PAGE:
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Trust in AP: Unmatched sourcing delivers scoop on fears of National Guard insider attack


On the news-heavy weekend between impeachment and inauguration, national security reporter Lolita Baldor broke a story that became the dominant item for news organizations across platforms: Top military officials feared insider attacks from National Guardsmen activated to protect the inauguration, and these concerns were prompting the FBI to vet all 25,000 troops sent to the city.

It was one of the most telling examples of the alarming state of Washington on the eve of the inauguration — fearful,as Baldor wrote,that the very people assigned to protect the city and national leaders could instead threaten them. Also striking in the story,officials weren’t whispering their fears anonymously on background; Baldor quoted the Secretary of the Army,Ryan McCarthy,expressing his worries on the record. While other reports,including one in Defense One,previously noted plans for additional scrutiny of troops,no one had reported on the FBI vetting or quoted someone at McCarthy’s level describing his concerns.

Baldor’s story was no fluke. A veteran national security and Pentagon reporter,she has long worked to build up sourcing with the Army,and McCarthy in particular. She has interviewed him and Army Chief of Staff Gen. James McConville many times,establishing a strong relationship of trust. They know she — and the AP — will report their stories fairly. That has resulted in Baldor breaking news multiple times,including during the tense period when Trump was considering having active-duty soldiers engaged in policing protests. More recently,she broke news,from a McCarthy interview, that the Army was considering allowing troops in the Capitol to carry firearms (it later did so).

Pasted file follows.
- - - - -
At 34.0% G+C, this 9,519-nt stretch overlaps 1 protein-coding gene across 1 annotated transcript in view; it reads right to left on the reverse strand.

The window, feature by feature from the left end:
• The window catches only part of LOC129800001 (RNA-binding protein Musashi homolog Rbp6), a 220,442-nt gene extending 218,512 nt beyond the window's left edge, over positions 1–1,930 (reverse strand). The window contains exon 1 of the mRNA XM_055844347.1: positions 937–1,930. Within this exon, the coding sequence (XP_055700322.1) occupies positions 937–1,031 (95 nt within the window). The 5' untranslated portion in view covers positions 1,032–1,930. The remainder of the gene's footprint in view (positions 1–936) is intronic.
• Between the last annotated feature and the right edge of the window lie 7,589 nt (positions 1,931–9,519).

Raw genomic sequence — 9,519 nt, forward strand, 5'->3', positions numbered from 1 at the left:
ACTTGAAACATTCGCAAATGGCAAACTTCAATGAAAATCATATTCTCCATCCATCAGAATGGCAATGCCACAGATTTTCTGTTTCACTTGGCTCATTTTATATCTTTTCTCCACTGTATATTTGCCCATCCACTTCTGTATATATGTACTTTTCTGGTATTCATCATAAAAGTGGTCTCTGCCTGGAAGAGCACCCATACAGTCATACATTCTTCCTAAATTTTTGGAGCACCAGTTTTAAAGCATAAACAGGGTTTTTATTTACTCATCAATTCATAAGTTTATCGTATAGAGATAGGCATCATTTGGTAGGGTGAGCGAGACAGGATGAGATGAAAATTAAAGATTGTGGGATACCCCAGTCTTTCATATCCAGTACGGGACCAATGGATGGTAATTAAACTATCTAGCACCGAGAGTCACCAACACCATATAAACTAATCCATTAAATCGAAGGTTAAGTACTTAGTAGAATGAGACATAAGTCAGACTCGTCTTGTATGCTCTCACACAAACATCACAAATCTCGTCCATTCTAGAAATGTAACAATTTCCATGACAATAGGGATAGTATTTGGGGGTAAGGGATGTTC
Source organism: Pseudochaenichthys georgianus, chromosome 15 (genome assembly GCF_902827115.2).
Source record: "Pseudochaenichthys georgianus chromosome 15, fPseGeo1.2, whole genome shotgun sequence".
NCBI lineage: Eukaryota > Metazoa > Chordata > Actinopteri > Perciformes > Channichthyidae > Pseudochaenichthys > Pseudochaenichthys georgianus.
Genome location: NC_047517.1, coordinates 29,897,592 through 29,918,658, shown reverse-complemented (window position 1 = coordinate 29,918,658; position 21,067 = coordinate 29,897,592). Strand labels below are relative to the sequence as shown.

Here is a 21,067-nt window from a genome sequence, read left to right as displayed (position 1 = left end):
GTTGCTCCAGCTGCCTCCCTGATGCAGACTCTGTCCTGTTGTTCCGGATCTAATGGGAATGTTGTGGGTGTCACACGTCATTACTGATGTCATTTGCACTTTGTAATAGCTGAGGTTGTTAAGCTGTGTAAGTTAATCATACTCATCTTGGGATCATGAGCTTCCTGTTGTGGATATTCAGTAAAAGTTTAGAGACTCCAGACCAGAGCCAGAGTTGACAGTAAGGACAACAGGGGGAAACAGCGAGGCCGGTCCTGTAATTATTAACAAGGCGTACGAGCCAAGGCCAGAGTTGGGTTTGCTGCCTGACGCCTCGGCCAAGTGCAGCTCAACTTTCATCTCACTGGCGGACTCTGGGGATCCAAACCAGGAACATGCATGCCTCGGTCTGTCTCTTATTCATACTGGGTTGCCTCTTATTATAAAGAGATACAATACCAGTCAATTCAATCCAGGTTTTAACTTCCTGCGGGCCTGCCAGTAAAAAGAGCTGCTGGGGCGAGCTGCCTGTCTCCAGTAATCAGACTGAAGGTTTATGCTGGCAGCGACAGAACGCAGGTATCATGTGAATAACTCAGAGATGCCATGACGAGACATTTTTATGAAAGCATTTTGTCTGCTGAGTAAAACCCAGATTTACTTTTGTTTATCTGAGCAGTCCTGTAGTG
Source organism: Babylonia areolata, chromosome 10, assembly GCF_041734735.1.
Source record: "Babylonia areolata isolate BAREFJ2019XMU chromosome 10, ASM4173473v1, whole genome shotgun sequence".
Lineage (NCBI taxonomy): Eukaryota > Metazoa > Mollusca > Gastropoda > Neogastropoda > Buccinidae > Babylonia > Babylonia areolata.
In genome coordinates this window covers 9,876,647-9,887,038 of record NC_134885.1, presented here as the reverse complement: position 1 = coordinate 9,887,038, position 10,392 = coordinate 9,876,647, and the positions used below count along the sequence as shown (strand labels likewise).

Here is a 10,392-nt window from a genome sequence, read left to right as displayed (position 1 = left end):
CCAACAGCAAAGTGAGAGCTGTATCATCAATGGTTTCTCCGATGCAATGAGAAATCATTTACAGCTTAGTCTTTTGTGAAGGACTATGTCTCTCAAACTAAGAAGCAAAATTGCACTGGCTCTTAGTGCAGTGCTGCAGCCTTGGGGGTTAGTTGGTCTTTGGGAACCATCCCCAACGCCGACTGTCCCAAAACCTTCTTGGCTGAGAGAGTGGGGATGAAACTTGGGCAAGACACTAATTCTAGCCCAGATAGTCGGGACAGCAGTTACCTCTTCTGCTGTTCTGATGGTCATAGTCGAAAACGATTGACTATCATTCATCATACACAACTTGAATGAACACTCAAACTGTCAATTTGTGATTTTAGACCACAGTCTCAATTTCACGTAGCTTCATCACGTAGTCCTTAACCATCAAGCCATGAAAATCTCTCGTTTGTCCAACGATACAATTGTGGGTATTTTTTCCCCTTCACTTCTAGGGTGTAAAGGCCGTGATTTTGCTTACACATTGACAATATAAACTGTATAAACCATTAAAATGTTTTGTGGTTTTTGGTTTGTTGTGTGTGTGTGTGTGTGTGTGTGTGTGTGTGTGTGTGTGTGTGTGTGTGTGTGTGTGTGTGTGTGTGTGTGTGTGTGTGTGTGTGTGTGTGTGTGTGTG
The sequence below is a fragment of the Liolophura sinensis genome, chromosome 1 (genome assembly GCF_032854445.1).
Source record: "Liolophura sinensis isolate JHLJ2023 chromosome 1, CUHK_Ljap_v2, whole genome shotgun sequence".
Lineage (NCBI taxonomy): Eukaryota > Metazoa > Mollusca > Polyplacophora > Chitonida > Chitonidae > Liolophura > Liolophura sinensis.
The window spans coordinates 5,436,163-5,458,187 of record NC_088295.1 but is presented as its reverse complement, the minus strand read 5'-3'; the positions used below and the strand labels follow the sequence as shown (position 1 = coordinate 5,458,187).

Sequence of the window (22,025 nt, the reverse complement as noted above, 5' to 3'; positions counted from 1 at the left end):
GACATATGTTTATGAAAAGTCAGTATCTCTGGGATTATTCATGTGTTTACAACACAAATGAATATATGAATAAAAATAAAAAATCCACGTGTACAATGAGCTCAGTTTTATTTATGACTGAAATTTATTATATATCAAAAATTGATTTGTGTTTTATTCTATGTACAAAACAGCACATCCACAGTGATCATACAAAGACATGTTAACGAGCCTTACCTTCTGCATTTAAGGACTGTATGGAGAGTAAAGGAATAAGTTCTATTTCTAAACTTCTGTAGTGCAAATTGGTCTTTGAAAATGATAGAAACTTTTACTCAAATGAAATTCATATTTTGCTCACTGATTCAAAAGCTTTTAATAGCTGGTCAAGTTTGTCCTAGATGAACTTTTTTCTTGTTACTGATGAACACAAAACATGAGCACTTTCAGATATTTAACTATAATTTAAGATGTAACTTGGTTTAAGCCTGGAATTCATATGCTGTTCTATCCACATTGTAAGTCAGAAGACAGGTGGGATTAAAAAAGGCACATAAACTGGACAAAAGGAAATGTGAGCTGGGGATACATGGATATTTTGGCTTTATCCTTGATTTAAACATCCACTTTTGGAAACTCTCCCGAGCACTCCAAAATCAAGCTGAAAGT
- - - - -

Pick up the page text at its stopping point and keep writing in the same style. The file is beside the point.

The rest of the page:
Baldor has long worked to build up sourcing with the Army, establishing a strong relationship of trust.

Baldor had been pressing Army officials for inside details of preparations during the run-up to the inaugural. Other news organizations were almost certainly doing so as well,but the Army gave only Baldor exclusive,off-the-record access to an inaugural planning session. After that ended,officials arranged on-the-record interviews with a number of top leaders,including McCarthy. Beyond obtaining the blunt statements of the Army worries, Baldor used the interviews to shape some off-the-record details into a useable form.

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National Guard troops reinforce security around the U.S. Capitol ahead of Joe Biden’s inauguration, in Washington, Jan. 17, 2021. – AP Photo / J. Scott Applewhite

The story immediately lit up social media and was picked up by some 330 news outlets. CNN and other major networks quoted it and other publications,including The Washington Post,scrambled to match it or wrote their own stories,crediting AP. The piece was the No. 1 or No. 2 story listed on the three most closely watched political tipsheets: Politico Playbook,Axios and Punchbowl.

It also performed well on AP platforms,with 850,000 pageviews on AP News. The story was accompanied by video,and Baldor provided interview audio that was used as part of AP’s inauguration security coverage.

For impressive source work that produced a major scoop in the intensive buildup to the inauguration, Baldor wins AP’s Best of the Week award.

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